© by Gerald So | geraldso.blogspot.com | 5:00 A.M.
Tropical Depression 9/Hurricane Hermine blew away our planned family road trip to Florida, from where I would have gone on to New Orleans and Bouchercon, so instead my brother and I spent his second of ten days off watching the latest stop-motion animated movie from Laika Entertainment.
Kubo (voiced by Art Parkinson) is born from a love affair between one of the Moon King's immortal daughters (Charlize Theron) and the mortal samurai Hanzo. For her defiance and for attempting to shield Kubo from the Moon King, Kubo's mother is banished to earth. Lucid only for moments each day, her fuzzy memories become stories she tells Kubo. In turn, Kubo tells stories with origami that magically come to life as he plays his shamisen.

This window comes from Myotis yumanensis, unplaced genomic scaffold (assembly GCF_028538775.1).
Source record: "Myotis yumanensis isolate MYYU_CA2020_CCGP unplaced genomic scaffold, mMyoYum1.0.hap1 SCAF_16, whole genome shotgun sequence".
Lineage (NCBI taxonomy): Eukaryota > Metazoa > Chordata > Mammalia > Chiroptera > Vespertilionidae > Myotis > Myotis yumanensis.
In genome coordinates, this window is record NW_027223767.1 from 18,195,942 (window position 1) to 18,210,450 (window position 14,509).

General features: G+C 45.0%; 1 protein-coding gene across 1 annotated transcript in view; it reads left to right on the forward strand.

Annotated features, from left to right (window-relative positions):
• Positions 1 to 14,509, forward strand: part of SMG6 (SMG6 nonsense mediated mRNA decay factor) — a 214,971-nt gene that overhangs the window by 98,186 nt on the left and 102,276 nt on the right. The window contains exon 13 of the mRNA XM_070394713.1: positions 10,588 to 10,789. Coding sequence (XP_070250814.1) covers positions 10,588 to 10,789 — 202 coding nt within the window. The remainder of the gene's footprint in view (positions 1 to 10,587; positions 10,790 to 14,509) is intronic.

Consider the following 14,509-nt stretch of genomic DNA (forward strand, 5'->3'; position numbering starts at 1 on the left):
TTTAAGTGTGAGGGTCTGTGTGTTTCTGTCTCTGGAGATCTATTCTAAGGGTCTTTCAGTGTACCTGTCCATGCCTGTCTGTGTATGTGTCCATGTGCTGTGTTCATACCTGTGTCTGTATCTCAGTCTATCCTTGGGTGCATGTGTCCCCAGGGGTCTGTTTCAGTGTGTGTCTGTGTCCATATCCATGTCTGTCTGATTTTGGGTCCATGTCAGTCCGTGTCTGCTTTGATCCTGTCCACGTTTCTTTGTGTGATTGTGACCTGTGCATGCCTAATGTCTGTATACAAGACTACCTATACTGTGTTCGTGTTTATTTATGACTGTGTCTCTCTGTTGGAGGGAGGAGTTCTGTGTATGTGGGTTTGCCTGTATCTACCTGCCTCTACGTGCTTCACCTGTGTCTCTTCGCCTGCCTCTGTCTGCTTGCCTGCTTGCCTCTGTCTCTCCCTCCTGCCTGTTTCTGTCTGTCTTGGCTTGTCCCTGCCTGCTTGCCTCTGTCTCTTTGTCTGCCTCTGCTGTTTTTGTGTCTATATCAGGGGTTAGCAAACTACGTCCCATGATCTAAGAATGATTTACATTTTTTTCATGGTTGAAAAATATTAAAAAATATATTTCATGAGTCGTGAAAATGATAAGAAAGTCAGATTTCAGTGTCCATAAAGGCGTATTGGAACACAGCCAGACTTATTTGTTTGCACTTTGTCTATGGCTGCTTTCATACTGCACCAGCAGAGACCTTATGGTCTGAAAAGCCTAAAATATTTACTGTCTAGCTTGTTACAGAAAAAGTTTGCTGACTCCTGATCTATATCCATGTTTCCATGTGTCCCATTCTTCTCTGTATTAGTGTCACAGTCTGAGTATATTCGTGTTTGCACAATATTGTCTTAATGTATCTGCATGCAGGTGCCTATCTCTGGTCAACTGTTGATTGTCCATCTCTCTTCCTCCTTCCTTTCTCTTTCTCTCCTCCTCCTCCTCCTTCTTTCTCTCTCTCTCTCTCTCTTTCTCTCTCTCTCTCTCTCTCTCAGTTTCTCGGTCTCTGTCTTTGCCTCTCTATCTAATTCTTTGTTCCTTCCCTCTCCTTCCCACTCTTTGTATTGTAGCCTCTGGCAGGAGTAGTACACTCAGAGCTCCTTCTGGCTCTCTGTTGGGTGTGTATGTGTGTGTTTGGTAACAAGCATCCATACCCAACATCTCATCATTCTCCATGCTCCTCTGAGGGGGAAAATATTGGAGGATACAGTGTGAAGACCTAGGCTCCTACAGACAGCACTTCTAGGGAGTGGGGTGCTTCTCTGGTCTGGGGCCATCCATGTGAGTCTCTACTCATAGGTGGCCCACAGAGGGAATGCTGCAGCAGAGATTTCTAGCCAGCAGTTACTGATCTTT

Still very protective of Kubo, his mother warns him never to stay out past sundown or the Moon King (Ralph Fiennes) will see and steal him away. One day, while trying to pray to his father, Kubo does stay out too late, and the movie kicks into gear as he breathlessly tries to escape the Moon King, aided only by a monkey charm imbued with life by the last of his mother's magic and by a samurai-turned-beetle they meet (Matthew McConaughey).
Poignantly acted, beautifully animated, boldly original, Kubo and the Two Strings unfolded in ways I couldn't predict and had to watch.